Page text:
Life & Travels Afloat in our Moody

A Big Impact!

 DSC05793      Take one bit of rock, hurl it at the ground, and what do you get?DSC05788a

A huge hole if the rock is big enough and comes from outer space! Amazingly, no-one I talk to here seems to be aware that an amazing piece of Earth’s history is on their doorstep. Some 200,000 years ago, a passing meteorite took a swerve and landed on our planet at high speed. The result was a huge crater more than 100 metres deep and about 1.25 km in diameter. Evolution nicely landscaped it with a lake at the bottom, and it has a great view from the rim thanks to all that displaced granite.DSC05810DSC05805

Subsequent history involved prehistoric man carelessly leaving stone tools scattered around for anyone to cut themselves on, ancient potters not bothering to clean-up, and colonial endeavours to extract salt. The latter went on for a bit, the remains of their factories and salt ponds still there to see. Perhaps the most bizarre activity was the effort in the 1960’s to improve the marketability of the brown salt by mixing in whitewash to change its colour! Yes, really! The heap of whitewash is still there!DSC05812DSC05813

This crater is only about 40km north of Pretoria. Perhaps its low key reputation is down to it being on the outskirts of a vast township, Soshanguve, which starts on the other side of the road. Whatever, it is a shame that such a beautiful and peaceful place is so little known. For those that want to enjoy the walk round it, the site is the Tswaing Meteor Crater. Of course it might be better on a day when they are not burning off the scrub. With the opportunity to get toasted close at hand, some bits of the path called for brisk passage…

DSC05799Walking back to the car, I stopped by a group of ladies sheltering from the sun in their minibus. Part of a group bringing abused children out for a walk, they educated me on some of the challenges of the darker aspects of the community. The situations they describe truly appalled, and yet these gracious God-loving ladies work to bring about hope and a future for the youngsters in their care. It was both humbling and a privilege to listen to them.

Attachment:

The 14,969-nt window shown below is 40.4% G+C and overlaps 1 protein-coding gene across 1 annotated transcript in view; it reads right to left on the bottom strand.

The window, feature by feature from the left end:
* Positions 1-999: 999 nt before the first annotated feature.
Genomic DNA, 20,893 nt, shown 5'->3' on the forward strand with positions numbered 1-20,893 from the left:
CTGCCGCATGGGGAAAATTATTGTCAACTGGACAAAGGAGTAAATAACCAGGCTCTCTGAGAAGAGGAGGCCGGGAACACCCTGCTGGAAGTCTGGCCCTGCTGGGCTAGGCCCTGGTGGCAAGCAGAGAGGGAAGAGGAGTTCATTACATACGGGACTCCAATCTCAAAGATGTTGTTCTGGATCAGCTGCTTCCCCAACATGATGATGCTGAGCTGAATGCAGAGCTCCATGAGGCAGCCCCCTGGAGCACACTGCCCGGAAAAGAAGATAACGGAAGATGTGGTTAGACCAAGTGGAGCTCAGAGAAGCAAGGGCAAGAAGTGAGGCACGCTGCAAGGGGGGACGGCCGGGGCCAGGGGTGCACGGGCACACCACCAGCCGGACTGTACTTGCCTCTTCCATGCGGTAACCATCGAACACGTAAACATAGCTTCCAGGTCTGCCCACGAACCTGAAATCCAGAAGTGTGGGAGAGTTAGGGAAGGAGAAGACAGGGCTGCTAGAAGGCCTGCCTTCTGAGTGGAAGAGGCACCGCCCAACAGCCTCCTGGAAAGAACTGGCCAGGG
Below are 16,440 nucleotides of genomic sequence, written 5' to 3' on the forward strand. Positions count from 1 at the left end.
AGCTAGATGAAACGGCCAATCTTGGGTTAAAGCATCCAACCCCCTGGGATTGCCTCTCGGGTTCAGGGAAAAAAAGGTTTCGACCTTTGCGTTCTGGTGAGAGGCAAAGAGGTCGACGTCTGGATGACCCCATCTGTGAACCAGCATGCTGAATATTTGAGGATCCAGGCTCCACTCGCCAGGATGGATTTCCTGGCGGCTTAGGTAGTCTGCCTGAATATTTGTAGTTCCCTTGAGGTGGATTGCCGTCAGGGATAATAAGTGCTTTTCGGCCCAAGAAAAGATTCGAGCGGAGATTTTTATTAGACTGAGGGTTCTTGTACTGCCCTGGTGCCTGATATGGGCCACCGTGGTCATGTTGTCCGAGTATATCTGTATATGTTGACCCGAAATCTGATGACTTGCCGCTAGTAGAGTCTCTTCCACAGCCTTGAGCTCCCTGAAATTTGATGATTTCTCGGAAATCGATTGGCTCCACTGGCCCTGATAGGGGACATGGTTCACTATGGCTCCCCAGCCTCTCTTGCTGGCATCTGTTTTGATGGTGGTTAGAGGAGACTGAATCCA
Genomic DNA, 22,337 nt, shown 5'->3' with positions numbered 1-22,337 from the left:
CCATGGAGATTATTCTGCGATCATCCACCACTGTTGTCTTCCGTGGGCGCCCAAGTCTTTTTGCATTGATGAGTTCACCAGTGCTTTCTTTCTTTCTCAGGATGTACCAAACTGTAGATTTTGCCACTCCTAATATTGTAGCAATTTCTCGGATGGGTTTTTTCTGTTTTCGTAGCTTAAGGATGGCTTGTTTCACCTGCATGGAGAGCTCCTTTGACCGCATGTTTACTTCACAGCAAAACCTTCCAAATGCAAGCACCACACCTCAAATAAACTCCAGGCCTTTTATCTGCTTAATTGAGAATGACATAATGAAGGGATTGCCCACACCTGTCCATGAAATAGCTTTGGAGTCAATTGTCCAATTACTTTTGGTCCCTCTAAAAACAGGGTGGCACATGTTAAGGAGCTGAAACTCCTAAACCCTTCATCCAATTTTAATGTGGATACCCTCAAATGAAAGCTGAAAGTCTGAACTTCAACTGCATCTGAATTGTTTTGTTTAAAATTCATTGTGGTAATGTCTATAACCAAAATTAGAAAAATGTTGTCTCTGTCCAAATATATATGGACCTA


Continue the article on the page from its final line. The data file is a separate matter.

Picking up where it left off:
DSC05819Taking a different route back, the road to Hartbeespoort saw a noticeable transition in to Afrikaaner country, the business and road signs being the most obvious clues. The town is built next to a huge, very picturesque reservoir. The head of this water is a small steep dam, over which there is a single track road. As this is governed by a very slow set of traffic signals, the African entrepreneurs are very active in trying to part their stationary audience from their money with all sorts of ‘enticing’ merchandice. But beside the hats, fruits and sunglasses, a new phenomenon was seen. This was the sight of white folk begging.

Begging seems like a national institution here. Every road junction has its vendors and its beggars. The latter stop by every held-up car and portray such abject misery that they would instantly qualify for an Actor’s Union card in any country. No caring human being can ignore the poverty, but the numbers are overwhelming. South Africa is not unique in this, but any traveller with a conscience will find themselves haunted by ignoring the multitude of pleas. But until today, I had not seen white beggars, nor old and decrepid cars and vans driven by similar folk evidently experiencing harder times.

With such a vast population of unemployed, it is not surprising that there is the need for positive discrimination for the benefit of the native Africans. But one downside is that it is very difficult for lower-skilled white people to get a job. So maybe this is another glimpse of life in this rainbow country of contrasts.

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This entry was posted on July 27, 2014 by in Intervening Travels and tagged , .
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